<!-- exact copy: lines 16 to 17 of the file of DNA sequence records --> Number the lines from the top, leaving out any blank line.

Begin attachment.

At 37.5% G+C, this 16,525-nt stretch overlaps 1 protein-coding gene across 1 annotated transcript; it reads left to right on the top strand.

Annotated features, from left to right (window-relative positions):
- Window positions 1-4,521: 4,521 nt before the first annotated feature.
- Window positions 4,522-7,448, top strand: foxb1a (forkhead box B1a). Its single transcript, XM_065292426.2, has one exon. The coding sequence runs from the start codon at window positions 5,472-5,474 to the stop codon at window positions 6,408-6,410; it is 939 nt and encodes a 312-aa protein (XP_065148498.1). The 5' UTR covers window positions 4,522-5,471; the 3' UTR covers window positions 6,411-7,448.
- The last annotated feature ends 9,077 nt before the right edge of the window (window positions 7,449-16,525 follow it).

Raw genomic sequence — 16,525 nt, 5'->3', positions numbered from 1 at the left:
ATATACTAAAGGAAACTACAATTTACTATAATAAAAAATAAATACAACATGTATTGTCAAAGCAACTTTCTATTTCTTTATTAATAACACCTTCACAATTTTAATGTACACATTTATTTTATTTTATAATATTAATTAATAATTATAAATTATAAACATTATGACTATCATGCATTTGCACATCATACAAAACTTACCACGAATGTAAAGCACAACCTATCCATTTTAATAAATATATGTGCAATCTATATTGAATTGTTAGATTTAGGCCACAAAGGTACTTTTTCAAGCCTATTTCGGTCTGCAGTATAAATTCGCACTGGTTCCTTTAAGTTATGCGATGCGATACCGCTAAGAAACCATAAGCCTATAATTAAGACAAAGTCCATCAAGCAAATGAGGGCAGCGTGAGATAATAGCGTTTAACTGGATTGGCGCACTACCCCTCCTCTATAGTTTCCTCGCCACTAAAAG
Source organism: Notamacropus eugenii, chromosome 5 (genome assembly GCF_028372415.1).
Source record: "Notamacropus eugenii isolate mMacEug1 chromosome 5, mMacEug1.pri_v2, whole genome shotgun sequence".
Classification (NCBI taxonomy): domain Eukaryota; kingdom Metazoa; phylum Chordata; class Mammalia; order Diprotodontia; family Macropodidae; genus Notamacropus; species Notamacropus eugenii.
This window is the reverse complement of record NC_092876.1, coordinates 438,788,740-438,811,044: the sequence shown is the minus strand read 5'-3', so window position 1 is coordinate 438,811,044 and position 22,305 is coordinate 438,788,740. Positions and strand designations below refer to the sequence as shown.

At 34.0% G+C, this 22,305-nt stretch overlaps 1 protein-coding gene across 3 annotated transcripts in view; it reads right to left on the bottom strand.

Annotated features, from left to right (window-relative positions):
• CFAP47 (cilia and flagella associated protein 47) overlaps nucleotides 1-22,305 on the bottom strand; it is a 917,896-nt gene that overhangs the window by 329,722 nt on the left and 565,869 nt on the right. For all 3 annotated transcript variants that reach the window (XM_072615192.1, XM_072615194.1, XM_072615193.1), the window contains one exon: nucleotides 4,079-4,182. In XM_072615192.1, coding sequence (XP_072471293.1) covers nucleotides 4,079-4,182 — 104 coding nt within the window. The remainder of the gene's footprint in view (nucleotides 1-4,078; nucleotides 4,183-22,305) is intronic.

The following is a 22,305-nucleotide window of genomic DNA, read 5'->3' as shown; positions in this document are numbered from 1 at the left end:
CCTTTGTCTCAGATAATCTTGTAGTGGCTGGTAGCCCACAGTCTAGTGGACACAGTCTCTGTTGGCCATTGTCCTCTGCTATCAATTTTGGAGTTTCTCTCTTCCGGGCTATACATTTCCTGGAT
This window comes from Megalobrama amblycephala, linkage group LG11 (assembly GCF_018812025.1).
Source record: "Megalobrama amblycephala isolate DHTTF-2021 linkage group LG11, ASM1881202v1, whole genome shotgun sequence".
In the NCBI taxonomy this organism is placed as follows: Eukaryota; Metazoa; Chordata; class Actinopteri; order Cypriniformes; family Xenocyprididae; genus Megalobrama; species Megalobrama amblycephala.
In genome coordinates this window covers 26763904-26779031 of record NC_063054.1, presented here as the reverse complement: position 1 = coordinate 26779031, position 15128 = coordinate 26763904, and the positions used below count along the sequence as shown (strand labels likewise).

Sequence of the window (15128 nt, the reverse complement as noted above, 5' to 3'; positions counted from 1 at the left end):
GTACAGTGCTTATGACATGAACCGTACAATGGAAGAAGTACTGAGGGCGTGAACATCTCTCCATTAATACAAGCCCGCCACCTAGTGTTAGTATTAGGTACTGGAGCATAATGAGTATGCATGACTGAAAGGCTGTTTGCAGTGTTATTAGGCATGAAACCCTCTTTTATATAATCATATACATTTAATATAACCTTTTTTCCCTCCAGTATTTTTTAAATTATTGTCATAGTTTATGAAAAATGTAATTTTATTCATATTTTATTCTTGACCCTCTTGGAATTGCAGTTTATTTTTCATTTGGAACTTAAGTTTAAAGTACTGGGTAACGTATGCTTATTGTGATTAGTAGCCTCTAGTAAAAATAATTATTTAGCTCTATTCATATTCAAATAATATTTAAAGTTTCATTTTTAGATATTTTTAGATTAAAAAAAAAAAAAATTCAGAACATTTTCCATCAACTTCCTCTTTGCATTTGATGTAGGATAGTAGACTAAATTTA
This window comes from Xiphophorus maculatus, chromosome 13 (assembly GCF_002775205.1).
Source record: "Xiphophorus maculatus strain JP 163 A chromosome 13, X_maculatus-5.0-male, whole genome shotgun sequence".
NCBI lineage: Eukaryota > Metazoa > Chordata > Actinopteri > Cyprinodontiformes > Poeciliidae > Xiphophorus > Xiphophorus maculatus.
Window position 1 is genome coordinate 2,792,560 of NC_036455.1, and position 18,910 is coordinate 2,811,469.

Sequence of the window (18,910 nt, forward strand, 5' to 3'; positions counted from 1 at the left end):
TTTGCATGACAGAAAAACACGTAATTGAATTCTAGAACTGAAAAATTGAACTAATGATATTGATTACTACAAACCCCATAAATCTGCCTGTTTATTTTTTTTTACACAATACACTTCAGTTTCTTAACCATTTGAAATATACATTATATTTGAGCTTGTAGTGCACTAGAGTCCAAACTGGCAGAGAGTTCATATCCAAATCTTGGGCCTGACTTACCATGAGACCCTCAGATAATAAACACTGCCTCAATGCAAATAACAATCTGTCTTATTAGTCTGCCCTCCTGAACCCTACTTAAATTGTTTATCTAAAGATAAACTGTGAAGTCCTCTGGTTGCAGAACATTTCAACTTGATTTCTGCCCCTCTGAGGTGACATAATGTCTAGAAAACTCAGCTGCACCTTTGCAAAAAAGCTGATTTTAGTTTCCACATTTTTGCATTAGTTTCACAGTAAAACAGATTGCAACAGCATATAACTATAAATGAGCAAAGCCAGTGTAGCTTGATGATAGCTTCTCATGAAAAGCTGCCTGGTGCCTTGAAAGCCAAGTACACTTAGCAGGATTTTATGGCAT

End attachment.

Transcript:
CCTTTGTCTCAGATAATCTTGTAGTGGCTGGTAGCCCACAGTCTAGTGGACACAGTCTCTGTTGGCCATTGTCCTCTGCTATCAATTTTGGAGTTTCTCTCTTCCGGGCTATACATTTCCTGGAT
This window comes from Megalobrama amblycephala, linkage group LG11 (assembly GCF_018812025.1).